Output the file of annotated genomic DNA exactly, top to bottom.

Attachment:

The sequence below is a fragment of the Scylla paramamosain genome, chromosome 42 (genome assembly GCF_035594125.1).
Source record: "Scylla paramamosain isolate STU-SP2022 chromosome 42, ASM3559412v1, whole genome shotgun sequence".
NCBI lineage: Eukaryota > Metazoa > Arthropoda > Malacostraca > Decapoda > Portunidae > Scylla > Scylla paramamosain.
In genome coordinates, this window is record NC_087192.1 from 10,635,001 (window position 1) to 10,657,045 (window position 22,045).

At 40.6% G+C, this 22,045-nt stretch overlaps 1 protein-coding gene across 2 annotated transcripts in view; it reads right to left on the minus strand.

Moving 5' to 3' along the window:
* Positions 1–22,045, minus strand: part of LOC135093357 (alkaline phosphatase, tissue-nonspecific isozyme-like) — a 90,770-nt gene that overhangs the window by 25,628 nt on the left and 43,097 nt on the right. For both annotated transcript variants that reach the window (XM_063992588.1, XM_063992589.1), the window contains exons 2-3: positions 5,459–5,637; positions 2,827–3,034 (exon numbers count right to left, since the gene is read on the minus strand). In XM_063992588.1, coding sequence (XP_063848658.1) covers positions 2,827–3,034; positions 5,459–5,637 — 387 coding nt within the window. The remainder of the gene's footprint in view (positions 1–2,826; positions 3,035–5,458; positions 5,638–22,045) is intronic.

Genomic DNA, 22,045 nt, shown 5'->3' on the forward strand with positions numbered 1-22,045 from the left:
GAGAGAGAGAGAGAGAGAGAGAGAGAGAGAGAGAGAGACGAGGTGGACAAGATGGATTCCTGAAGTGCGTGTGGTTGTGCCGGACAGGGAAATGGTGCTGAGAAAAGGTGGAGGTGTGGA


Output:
The sequence below is a fragment of the Scylla paramamosain genome, chromosome 42 (genome assembly GCF_035594125.1).
Source record: "Scylla paramamosain isolate STU-SP2022 chromosome 42, ASM3559412v1, whole genome shotgun sequence".
NCBI lineage: Eukaryota > Metazoa > Arthropoda > Malacostraca > Decapoda > Portunidae > Scylla > Scylla paramamosain.
In genome coordinates, this window is record NC_087192.1 from 10,635,001 (window position 1) to 10,657,045 (window position 22,045).

At 40.6% G+C, this 22,045-nt stretch overlaps 1 protein-coding gene across 2 annotated transcripts in view; it reads right to left on the minus strand.

Moving 5' to 3' along the window:
* Positions 1–22,045, minus strand: part of LOC135093357 (alkaline phosphatase, tissue-nonspecific isozyme-like) — a 90,770-nt gene that overhangs the window by 25,628 nt on the left and 43,097 nt on the right. For both annotated transcript variants that reach the window (XM_063992588.1, XM_063992589.1), the window contains exons 2-3: positions 5,459–5,637; positions 2,827–3,034 (exon numbers count right to left, since the gene is read on the minus strand). In XM_063992588.1, coding sequence (XP_063848658.1) covers positions 2,827–3,034; positions 5,459–5,637 — 387 coding nt within the window. The remainder of the gene's footprint in view (positions 1–2,826; positions 3,035–5,458; positions 5,638–22,045) is intronic.

Genomic DNA, 22,045 nt, shown 5'->3' on the forward strand with positions numbered 1-22,045 from the left:
GAGAGAGAGAGAGAGAGAGAGAGAGAGAGAGAGAGAGACGAGGTGGACAAGATGGATTCCTGAAGTGCGTGTGGTTGTGCCGGACAGGGAAATGGTGCTGAGAAAAGGTGGAGGTGTGGA